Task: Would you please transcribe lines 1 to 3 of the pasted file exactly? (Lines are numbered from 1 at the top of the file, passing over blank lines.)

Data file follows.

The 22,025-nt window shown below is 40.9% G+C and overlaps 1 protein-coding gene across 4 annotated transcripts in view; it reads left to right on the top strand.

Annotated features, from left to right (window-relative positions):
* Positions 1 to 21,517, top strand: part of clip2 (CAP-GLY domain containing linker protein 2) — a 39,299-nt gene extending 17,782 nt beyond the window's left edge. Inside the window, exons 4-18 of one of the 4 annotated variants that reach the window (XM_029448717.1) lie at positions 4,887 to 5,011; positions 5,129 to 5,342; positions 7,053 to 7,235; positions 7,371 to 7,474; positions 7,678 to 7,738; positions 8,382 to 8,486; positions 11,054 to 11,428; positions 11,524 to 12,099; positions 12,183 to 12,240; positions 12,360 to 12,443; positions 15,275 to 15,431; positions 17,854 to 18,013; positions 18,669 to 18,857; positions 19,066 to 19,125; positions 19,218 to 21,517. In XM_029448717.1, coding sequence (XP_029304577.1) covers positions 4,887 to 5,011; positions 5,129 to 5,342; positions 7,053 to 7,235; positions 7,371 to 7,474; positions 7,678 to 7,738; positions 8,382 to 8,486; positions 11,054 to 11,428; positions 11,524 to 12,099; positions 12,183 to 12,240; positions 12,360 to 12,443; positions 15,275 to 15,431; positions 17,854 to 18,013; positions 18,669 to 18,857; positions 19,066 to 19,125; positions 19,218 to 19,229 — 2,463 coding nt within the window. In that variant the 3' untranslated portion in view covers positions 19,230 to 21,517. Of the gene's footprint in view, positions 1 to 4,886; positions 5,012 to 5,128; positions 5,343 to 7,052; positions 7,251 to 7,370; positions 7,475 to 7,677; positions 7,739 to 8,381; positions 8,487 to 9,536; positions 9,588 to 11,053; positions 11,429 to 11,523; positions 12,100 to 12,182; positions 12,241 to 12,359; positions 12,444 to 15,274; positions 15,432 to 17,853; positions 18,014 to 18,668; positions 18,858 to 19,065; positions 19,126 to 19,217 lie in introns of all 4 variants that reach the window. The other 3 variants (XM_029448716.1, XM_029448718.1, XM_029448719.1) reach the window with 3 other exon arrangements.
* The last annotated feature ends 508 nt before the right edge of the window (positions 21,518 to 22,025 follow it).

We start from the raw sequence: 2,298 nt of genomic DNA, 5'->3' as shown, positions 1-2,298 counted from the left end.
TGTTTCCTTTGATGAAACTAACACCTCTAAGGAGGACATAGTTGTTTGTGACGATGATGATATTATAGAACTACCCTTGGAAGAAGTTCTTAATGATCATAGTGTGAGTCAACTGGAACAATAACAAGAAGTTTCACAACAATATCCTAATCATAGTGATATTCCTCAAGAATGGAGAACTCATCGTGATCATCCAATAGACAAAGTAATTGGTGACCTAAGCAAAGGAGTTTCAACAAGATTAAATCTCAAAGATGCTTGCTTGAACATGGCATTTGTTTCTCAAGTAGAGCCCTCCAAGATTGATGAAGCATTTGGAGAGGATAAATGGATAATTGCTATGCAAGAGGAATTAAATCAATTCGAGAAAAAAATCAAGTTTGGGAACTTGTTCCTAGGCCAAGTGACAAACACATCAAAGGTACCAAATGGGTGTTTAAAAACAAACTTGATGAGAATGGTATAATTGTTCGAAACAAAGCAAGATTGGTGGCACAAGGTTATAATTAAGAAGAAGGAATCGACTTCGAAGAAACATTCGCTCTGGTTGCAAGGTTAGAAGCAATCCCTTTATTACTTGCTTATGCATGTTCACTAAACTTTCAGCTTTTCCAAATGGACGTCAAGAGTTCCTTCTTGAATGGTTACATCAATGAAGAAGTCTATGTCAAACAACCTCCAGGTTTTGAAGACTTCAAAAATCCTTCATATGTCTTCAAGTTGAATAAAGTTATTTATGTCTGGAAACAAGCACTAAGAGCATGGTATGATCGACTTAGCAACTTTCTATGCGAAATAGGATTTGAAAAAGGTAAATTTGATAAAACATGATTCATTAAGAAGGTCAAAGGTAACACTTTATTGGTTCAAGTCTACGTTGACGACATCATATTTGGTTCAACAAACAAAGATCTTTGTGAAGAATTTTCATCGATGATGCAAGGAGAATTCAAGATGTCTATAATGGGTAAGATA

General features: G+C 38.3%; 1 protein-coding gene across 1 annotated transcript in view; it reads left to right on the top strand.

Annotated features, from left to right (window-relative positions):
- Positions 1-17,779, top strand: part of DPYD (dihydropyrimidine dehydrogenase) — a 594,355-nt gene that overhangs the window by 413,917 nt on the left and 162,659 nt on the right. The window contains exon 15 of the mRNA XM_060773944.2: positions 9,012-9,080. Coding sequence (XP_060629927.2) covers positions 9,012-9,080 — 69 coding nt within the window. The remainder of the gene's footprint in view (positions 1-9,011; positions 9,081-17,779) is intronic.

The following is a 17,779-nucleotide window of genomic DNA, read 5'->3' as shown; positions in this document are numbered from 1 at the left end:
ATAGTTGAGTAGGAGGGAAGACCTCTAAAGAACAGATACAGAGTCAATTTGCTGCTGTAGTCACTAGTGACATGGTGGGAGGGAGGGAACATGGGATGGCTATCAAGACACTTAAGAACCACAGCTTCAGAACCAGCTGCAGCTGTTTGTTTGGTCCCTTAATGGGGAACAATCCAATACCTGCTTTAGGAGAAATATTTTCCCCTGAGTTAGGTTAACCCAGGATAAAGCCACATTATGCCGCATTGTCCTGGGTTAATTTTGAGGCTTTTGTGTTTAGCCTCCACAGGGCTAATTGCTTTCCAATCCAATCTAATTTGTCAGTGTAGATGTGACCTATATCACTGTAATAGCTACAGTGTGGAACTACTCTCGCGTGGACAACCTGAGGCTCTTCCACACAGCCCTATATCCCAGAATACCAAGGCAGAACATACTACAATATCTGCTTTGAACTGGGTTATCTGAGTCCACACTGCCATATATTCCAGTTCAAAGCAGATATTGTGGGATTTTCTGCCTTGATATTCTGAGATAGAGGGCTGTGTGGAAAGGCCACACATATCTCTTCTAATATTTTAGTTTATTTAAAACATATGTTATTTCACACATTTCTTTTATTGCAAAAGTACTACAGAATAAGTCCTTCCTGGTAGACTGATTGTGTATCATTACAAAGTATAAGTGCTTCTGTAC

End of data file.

The 22,025-nt window shown below is 40.9% G+C and overlaps 1 protein-coding gene across 4 annotated transcripts in view; it reads left to right on the top strand.

Annotated features, from left to right (window-relative positions):
* Positions 1 to 21,517, top strand: part of clip2 (CAP-GLY domain containing linker protein 2) — a 39,299-nt gene extending 17,782 nt beyond the window's left edge. Inside the window, exons 4-18 of one of the 4 annotated variants that reach the window (XM_029448717.1) lie at positions 4,887 to 5,011; positions 5,129 to 5,342; positions 7,053 to 7,235; positions 7,371 to 7,474; positions 7,678 to 7,738; positions 8,382 to 8,486; positions 11,054 to 11,428; positions 11,524 to 12,099; positions 12,183 to 12,240; positions 12,360 to 12,443; positions 15,275 to 15,431; positions 17,854 to 18,013; positions 18,669 to 18,857; positions 19,066 to 19,125; positions 19,218 to 21,517. In XM_029448717.1, coding sequence (XP_029304577.1) covers positions 4,887 to 5,011; positions 5,129 to 5,342; positions 7,053 to 7,235; positions 7,371 to 7,474; positions 7,678 to 7,738; positions 8,382 to 8,486; positions 11,054 to 11,428; positions 11,524 to 12,099; positions 12,183 to 12,240; positions 12,360 to 12,443; positions 15,275 to 15,431; positions 17,854 to 18,013; positions 18,669 to 18,857; positions 19,066 to 19,125; positions 19,218 to 19,229 — 2,463 coding nt within the window. In that variant the 3' untranslated portion in view covers positions 19,230 to 21,517. Of the gene's footprint in view, positions 1 to 4,886; positions 5,012 to 5,128; positions 5,343 to 7,052; positions 7,251 to 7,370; positions 7,475 to 7,677; positions 7,739 to 8,381; positions 8,487 to 9,536; positions 9,588 to 11,053; positions 11,429 to 11,523; positions 12,100 to 12,182; positions 12,241 to 12,359; positions 12,444 to 15,274; positions 15,432 to 17,853; positions 18,014 to 18,668; positions 18,858 to 19,065; positions 19,126 to 19,217 lie in introns of all 4 variants that reach the window. The other 3 variants (XM_029448716.1, XM_029448718.1, XM_029448719.1) reach the window with 3 other exon arrangements.